U.S. Supreme Court
BD. OF DIRS. OF ROTARY INT’L v. ROTARY CLUB, 481 U.S. 537 (1987)
481 U.S. 537
BOARD OF DIRECTORS OF ROTARY INTERNATIONAL ET AL. v. ROTARY CLUB OF DUARTE ET AL.
APPEAL FROM THE COURT OF APPEAL OF CALIFORNIA, SECOND APPELLATE DISTRICT
Argued March 30, 1987
Decided May 4, 1987
Rotary International is a nonprofit corporation composed of local Rotary Clubs. Its purposes are to provide humanitarian service, to encourage high ethical standards in all vocations, and to help build world peace and good will. Individuals are admitted to local club membership according to a “classification system” based on business, professional, and institutional activity in the community. Although women are permitted to attend meetings, give speeches, receive awards, and form auxiliary organizations, the Rotary constitution excludes women from membership. Because it had admitted women to active membership, the Duarte, California, Rotary Club’s membership in the international organization was terminated. That club and two of its women members filed a suit alleging that the termination violated California’s Unruh Act (Act), which entitles all persons, regardless of sex, to full and equal accommodations, advantages, facilities, privileges, and services in all business establishments in the State. The state trial court entered judgment for Rotary International, concluding that neither it nor the Duarte Club is a “business establishment” within the meaning of the Act. However, the State Court of Appeal reversed on this point, and rejected the contention that Rotary’s policy of excluding women is protected by the First Amendment. Accordingly, the court ordered the Duarte Club’s reinstatement, and enjoined the enforcement of the gender requirements against it.
1. The Unruh Act does not violate the First Amendment by requiring California Rotary Clubs to admit women. Pp. 544-549.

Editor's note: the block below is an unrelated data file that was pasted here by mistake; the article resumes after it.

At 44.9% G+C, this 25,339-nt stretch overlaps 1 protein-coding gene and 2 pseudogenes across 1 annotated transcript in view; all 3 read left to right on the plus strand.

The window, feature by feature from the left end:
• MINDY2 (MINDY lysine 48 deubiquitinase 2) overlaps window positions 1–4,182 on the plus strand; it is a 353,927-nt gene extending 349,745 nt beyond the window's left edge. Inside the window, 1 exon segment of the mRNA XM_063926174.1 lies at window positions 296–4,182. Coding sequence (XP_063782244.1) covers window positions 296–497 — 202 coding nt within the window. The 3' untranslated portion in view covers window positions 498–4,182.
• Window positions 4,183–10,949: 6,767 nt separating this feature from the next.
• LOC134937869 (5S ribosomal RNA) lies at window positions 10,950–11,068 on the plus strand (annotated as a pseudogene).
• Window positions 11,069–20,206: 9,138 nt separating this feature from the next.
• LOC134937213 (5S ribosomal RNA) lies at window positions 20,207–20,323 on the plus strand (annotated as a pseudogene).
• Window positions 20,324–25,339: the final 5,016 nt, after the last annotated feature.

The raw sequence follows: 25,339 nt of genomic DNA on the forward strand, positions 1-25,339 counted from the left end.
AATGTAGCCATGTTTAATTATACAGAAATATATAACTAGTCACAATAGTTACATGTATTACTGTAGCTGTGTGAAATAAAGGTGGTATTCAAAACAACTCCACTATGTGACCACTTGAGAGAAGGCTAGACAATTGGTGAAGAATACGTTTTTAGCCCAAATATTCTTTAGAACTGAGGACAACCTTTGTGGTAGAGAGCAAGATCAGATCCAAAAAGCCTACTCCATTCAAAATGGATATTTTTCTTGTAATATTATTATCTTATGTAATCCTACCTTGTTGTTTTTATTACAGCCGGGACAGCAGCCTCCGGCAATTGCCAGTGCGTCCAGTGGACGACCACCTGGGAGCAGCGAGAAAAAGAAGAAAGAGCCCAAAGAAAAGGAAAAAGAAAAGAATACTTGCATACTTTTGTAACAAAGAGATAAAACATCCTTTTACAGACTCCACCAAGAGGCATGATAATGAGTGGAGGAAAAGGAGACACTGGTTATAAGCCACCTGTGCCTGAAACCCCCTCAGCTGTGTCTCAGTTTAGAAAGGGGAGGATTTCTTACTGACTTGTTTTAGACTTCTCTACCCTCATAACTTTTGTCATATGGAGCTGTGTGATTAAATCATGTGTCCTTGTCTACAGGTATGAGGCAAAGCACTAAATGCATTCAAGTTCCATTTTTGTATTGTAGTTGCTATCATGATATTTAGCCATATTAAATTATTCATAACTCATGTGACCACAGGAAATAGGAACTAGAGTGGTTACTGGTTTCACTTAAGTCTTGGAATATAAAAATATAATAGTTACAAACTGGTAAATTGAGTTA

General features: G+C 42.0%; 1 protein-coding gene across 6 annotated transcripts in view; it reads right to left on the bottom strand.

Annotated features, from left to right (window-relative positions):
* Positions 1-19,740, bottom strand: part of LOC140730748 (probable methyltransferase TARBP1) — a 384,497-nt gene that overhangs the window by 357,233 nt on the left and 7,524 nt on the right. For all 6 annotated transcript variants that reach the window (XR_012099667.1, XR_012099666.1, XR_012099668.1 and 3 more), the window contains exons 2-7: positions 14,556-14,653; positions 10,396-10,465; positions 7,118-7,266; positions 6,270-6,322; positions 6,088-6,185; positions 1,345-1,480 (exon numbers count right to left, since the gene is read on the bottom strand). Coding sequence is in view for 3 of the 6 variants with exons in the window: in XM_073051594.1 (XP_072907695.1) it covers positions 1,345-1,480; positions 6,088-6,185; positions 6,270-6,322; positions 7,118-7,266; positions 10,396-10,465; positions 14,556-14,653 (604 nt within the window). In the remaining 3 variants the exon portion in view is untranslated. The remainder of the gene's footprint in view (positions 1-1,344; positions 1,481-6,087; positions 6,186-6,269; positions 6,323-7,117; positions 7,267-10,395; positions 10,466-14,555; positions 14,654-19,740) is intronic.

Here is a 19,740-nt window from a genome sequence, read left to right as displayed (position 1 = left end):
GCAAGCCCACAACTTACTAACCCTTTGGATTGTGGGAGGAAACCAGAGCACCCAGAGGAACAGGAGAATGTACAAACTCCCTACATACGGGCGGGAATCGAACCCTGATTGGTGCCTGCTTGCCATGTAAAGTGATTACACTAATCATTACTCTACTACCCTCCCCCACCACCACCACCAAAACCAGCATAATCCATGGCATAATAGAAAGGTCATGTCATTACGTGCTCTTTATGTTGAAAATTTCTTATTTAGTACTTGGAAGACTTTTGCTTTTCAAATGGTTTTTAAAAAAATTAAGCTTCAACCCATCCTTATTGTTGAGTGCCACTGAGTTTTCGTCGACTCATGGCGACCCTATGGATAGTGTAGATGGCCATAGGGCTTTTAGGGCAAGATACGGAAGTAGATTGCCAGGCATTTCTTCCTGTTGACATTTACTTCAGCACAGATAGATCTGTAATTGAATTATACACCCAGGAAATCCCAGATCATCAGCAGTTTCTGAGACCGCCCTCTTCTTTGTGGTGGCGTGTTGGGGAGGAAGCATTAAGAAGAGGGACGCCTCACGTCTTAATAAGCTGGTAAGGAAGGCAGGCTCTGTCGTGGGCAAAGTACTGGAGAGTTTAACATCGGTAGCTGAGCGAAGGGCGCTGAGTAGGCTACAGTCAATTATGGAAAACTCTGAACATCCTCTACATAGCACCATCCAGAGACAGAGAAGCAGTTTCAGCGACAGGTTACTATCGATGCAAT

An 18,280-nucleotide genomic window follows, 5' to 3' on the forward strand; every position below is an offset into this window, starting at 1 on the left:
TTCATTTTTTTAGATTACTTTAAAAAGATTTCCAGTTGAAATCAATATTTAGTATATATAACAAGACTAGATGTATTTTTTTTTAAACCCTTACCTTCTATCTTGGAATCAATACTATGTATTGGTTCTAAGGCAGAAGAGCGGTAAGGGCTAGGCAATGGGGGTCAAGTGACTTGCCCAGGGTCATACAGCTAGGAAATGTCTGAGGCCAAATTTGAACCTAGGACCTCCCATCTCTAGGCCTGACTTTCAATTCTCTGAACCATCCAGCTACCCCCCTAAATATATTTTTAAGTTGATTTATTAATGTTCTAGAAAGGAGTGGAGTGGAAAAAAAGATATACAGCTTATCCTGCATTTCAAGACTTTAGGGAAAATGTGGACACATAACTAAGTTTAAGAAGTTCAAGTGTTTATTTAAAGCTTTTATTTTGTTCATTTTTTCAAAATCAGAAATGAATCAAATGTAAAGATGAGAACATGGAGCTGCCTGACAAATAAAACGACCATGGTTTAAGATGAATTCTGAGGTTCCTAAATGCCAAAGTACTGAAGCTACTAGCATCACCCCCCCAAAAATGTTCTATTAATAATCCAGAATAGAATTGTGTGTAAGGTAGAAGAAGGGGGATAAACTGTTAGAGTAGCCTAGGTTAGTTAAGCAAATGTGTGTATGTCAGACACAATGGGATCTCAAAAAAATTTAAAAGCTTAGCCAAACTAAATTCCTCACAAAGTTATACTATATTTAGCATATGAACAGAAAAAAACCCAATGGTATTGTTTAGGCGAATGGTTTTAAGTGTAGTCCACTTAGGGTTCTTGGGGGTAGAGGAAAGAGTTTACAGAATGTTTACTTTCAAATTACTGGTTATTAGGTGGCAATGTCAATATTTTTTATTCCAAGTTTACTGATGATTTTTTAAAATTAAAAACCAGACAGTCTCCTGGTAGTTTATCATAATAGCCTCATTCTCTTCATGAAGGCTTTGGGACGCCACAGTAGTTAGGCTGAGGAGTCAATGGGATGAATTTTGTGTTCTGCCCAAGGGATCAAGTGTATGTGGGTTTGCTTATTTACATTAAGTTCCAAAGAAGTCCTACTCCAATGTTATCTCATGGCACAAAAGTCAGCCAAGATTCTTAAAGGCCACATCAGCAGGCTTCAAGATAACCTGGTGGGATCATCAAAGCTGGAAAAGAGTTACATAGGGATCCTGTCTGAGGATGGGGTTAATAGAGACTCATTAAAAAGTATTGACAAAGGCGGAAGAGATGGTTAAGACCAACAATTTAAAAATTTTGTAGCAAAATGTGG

(a) Application of the Act to local Rotary Clubs does not interfere unduly with club members’ freedom of private association. In determining whether a particular association is sufficiently intimate or private to warrant constitutional protection, consideration must be given to factors such as size, purpose, selectivity, and whether others are excluded from critical aspects of the relationship. Here, the relationship among Rotary Club members does not warrant protection, in light of the potentially large size of local clubs, the high turnover rate among club members, the inclusive nature of each club’s membership, the public purposes behind clubs’ service activities, and the fact that the clubs encourage the [481 U.S. 537, 538] participation of strangers in, and welcome media coverage of, many of their central activities. Pp. 544-547.
(b) Application of the Act to California Rotary Clubs does not violate the First Amendment right of expressive association. Although clubs engage in a variety of commendable service activities that are protected by the First Amendment, the evidence fails to demonstrate that admitting women will affect in any significant way the existing members’ ability to carry out those activities. Moreover, the Act does not require clubs to abandon or alter their classification and admission systems, but, in fact, will permit them to have an even more representative membership with a broadened capacity for service. Even if the Act does work some slight infringement of members’ rights, that infringement is justified by the State’s compelling interests in eliminating discrimination against women and in assuring them equal access to public accommodations. The latter interest extends to the acquisition of leadership skills and business contacts as well as tangible goods and services. Pp. 548-549.
2. The contentions that the Act is unconstitutionally vague and overbroad were not properly presented to the state courts, and therefore will not be reviewed by this Court. Pp. 549-550.
178 Cal. App. 3d 1035, 224 Cal. Rptr. 213, affirmed.
POWELL, J., delivered the opinion of the Court, in which REHNQUIST, C. J., and BRENNAN, WHITE, MARSHALL, and STEVENS, JJ., joined. SCALIA, J., concurred in the judgment. BLACKMUN and O’CONNOR, JJ., took no part in the consideration or decision of the case.
William P. Sutter argued the cause for appellants. With him on the briefs were Peter F. Lovato III and Wm. John Kennedy.
Judith Resnik argued the cause for appellees. On the brief were Carol Agate, Sanford K. Smith, Blanche C. Bersch, Paul Hoffman, and Fred Okrand.